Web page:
Progesterone and acne
Androgens (testosterone and DHT) are usually the first suspects when looking to arrest the course of hormonal acne. However, sub-optimal levels of progesterone should also be in the frame.
What is progesterone?
Progesterone is a steroid sex hormone. As the name implies, progesterone promotes gestation – the growth and development of the fetus in the womb. Premenopausal women (not on hormonal contraception) cyclically make progesterone via ovulation. Postmenopausal women produce a small amount in the adrenal glands.
Hormonal contraception does not contain progesterone
Although hormonal birth control is often spoken about as containing “progesterone” this is not accurate. They use a synthetic version known as progestin which does not have the same effects in the body as your natural progesterone.
What else does progesterone do?
In addition to its role in reproduction, your natural progesterone also supports:
- Mood – progesterone metabolites have a calming effect in the brain. Progesterone is your natural “valium”.
- Healthy fat metabolism. Progesterone is “thermogenic” meaning it boosts your metabolism. It’s one of the reasons women can gain weight around perimenopause when progesterone naturally declines.
- Fluid balance. Progesterone is a natural diuretic.
What role does progesterone play in the skin?
Progesterone and acne
Progesterone has both direct and indirect roles in skin health.
Progesterone suppresses 5-alpha-5 reductase, the enzyme responsible for converting testosterone to dihydrotestosterone (DHT). DHT is around four times more likely to trigger acne breakouts.
In low progesterone states oestrogen is, relatively speaking, high. (Even if you the number for estrogen looks in the normal range on a test.) This relative “oestrogen dominance” can raise insulin levels. High insulin increases both the size and amount of oil your sebaceous glands secrete.
Balanced progesterone and oestrogen support healthy skin circulation and detoxification. It also interacts with your natural collagen to improve the firmness and hydration of the skin.
Signs and symptoms of low progesterone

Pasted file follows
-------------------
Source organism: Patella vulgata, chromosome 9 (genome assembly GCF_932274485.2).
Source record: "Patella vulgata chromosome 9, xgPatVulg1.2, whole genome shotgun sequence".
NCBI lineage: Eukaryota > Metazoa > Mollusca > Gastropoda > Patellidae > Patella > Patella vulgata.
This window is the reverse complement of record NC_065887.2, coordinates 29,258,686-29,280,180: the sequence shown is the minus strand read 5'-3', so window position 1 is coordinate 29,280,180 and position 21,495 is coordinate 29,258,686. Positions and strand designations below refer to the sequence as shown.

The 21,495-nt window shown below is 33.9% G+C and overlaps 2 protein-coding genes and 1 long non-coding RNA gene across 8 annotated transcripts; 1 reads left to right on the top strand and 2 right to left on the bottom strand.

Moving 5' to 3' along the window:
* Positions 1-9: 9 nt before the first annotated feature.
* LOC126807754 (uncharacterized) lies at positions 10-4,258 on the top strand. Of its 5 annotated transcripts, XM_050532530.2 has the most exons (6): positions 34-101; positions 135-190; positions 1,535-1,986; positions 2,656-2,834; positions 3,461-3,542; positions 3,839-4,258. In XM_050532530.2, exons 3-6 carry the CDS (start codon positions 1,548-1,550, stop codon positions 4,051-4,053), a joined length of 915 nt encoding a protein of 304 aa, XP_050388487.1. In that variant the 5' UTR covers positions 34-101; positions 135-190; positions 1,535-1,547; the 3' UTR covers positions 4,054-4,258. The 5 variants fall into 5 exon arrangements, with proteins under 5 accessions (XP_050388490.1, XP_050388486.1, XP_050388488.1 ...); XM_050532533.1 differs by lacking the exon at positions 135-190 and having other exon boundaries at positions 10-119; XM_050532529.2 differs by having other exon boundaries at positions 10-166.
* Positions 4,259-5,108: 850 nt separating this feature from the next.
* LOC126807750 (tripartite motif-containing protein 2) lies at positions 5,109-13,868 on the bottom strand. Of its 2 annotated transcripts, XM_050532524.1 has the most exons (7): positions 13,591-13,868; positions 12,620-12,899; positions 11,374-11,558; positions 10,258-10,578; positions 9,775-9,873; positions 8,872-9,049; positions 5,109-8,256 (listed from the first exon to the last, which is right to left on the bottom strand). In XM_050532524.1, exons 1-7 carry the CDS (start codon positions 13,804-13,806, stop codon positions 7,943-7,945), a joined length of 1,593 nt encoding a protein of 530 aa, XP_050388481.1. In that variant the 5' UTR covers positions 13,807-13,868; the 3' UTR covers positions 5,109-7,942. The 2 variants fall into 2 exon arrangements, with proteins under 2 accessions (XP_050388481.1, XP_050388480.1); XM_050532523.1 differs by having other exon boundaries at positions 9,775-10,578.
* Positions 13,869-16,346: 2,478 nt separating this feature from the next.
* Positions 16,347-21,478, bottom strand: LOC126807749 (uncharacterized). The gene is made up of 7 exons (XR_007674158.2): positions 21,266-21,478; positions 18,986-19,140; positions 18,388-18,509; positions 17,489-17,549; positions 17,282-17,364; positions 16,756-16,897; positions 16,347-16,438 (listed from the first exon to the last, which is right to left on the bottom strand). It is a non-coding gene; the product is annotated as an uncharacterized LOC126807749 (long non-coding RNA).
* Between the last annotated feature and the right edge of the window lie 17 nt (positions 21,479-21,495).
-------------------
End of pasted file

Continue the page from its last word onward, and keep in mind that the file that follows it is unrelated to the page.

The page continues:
- Pre Menstrual Syndrome (PMS) (mood disorders, anxiety, fluid retention, sore breasts)
- Recurrent miscarriages
- Heavy or very light periods
- Spotting before your period starts
- Increased pain sensitivity
- Insomnia and waking in the middle of the night
- Low libido
- Poor thyroid function
What causes low progesterone?
Low progesterone is caused by either a failure to ovulate or a poor corpus luteum function (The corpus luteum is the temporary endocrine gland created when you ovulate. It’s your progesterone-making factory). The number one reason for insufficient or lack of ovulation is stress.
Why does stress shut down ovulation?
Well, from an evolutionary perspective, it makes sense to halt reproduce if times are tough. It takes an enormous amount of physical, mental and emotional resources to sustain a pregnancy and care for an infant. Your body prioritises your survival over reproduction. Even if you’re not looking to start a family, it can be helpful to think of this in terms of creating hormone balance. Is your brain getting signals from your diet and lifestyle that you are in survival mode?
The many faces of stress
- Psychological stress: work relationships, financial, traumatic events
- Physical stress: high exercise, low body fat, poor sleep
- Diet: calorie restriction, nutrient deficiencies
- Environmental: air pollution, Xenoestrogens
Other reasons for not ovulating
- Taking hormonal contraception. This is how hormonal contraception works. It stops natural ovulation.